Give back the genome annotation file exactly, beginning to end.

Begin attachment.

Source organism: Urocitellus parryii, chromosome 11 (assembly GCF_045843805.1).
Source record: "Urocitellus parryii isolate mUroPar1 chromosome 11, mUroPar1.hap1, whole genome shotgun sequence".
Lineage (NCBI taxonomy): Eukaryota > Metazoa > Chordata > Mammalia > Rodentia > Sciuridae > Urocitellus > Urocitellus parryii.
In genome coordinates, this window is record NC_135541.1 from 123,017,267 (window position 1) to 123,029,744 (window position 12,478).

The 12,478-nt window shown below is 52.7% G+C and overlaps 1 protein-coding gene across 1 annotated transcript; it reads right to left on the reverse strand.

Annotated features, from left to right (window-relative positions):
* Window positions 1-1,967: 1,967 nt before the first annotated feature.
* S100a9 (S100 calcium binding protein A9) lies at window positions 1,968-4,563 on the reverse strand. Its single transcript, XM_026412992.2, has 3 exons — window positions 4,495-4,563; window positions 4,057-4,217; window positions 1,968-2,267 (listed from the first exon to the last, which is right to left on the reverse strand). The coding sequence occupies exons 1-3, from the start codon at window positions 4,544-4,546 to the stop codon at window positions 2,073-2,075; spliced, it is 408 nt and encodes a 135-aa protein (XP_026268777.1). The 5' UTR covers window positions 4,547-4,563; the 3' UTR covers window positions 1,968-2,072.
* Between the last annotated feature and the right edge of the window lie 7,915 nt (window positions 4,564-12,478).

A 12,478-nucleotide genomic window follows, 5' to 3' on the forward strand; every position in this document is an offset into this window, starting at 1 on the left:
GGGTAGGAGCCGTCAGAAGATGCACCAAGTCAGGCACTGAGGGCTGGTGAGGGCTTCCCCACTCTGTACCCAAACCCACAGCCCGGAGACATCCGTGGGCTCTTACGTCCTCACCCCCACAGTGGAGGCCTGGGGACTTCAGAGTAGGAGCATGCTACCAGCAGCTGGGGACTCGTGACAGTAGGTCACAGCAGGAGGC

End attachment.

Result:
Source organism: Urocitellus parryii, chromosome 11 (assembly GCF_045843805.1).
Source record: "Urocitellus parryii isolate mUroPar1 chromosome 11, mUroPar1.hap1, whole genome shotgun sequence".
Lineage (NCBI taxonomy): Eukaryota > Metazoa > Chordata > Mammalia > Rodentia > Sciuridae > Urocitellus > Urocitellus parryii.
In genome coordinates, this window is record NC_135541.1 from 123,017,267 (window position 1) to 123,029,744 (window position 12,478).

The 12,478-nt window shown below is 52.7% G+C and overlaps 1 protein-coding gene across 1 annotated transcript; it reads right to left on the reverse strand.

Annotated features, from left to right (window-relative positions):
* Window positions 1-1,967: 1,967 nt before the first annotated feature.
* S100a9 (S100 calcium binding protein A9) lies at window positions 1,968-4,563 on the reverse strand. Its single transcript, XM_026412992.2, has 3 exons — window positions 4,495-4,563; window positions 4,057-4,217; window positions 1,968-2,267 (listed from the first exon to the last, which is right to left on the reverse strand). The coding sequence occupies exons 1-3, from the start codon at window positions 4,544-4,546 to the stop codon at window positions 2,073-2,075; spliced, it is 408 nt and encodes a 135-aa protein (XP_026268777.1). The 5' UTR covers window positions 4,547-4,563; the 3' UTR covers window positions 1,968-2,072.
* Between the last annotated feature and the right edge of the window lie 7,915 nt (window positions 4,564-12,478).

A 12,478-nucleotide genomic window follows, 5' to 3' on the forward strand; every position in this document is an offset into this window, starting at 1 on the left:
GGGTAGGAGCCGTCAGAAGATGCACCAAGTCAGGCACTGAGGGCTGGTGAGGGCTTCCCCACTCTGTACCCAAACCCACAGCCCGGAGACATCCGTGGGCTCTTACGTCCTCACCCCCACAGTGGAGGCCTGGGGACTTCAGAGTAGGAGCATGCTACCAGCAGCTGGGGACTCGTGACAGTAGGTCACAGCAGGAGGC